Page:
Using strstr to Parse JSON Messages

When I first started to write embedded applications in C, microcontrollers were not very powerful, and we rarely ever parsed or worked with human readable text. Instead, we often generated packetized data where each byte in the message represented some specific type of information that we would then quickly decode on the fly as it was needed. If we watched bus traffic, we would have to remember or have a cheat sheet to tell us what bits and bytes we were interested in watching. Many products today though are connected to the internet and exchange JSON messages which are completely human readable and are parsed in a completely different way. In this post, I’m going to demonstrate a simple way to parse JSON messages using the C library function strstr.

An Introduction to strstr

strstr is a C library function included in string.h that searches a string for a replica of another string. This can be extremely useful to parse a JSON packet assuming you know that you are looking for values in the message like:

  • “LED1_ON”
  • “LED1_OFF”
  • “MOTOR_ON”
  • Etc

A developer can easily setup a series of if/else if/else statements to look for values in the JSON. For example, if I know that I am expecting a JSON messages that have an attribute/value pair of:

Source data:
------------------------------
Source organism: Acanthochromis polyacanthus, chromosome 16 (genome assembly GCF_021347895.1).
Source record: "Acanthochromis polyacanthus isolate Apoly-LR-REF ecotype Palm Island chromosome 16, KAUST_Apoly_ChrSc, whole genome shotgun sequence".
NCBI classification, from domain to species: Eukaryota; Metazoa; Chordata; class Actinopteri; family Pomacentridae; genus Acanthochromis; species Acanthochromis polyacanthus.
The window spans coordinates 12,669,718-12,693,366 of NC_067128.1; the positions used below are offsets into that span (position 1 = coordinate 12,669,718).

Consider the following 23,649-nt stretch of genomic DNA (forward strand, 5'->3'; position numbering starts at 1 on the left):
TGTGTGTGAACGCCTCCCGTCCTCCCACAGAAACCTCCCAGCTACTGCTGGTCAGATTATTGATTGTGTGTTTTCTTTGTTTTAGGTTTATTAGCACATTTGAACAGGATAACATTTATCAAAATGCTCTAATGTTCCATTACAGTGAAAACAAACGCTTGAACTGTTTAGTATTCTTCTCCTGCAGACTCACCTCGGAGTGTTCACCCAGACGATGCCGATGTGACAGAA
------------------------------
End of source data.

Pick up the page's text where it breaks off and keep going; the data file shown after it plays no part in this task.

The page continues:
{

   “message” : “LED1_ON”

}

Or

{

   “message” : “LED1_OFF”

}

I can write a simple if block that checks for these command messages as follows:

if(strstr(JSON_Buffer, “LED1_ON”) != NULL)

{

   // Code to turn LED1 on

}

else if(strstr(JSON_Buffer, “LED1_OFF”) != NULL)

{

   // Code to turn LED1 off

}

else

{

   // Code for an unknown command or additional commands

}

Simplifying strstr Parsing with for loops

In the above code, JSON_Buffer is a string buffer that contains the received JSON message. We are using strstr to search this buffer for known command values that our embedded applications are interested in knowing about. We then have a string that we are searching the buffer for. If strstr returns NULL, it means that it did not find our string of interest. If it isn’t NULL, then it returns a pointer to the first occurrence of the string we are searching for in the JSON_Buffer.

Using if/else if/ else statements to parse JSON messages for strings of interest is useful but if there are dozens of strings we are interesting in searching for this can get a bit out of hand rather quickly. An alternative is to instead create a table of strings and then use a for loop or a for loop. For example, we can use a while loop that would look something like the following:

the code might look something like the following:

for(Index = 0; (Index < MaxIndex) || (Result != NULL); Index++)

{

   Result = strstr(JSON_Buffer, &StrCommandList[Index])

}

Once you know what index the string is at, you can then execute a function pointer associated with the string to execute a function for the command. Just make sure that you verify that the function pointer is not NULL before dereferencing it.

Conclusions

In the past, developers used to be able to ignore the C libraries string functions because we didn’t work with strings! However, that has now dramatically changed since many developers are now working with IoT connected devices and these devices pass human readable strings back and forth using JSON. There are many ways to parse these messages but strstr is a quick and simple method that developers can start with. More sophisticated parsing algorithms can then be implemented later as they are needed.

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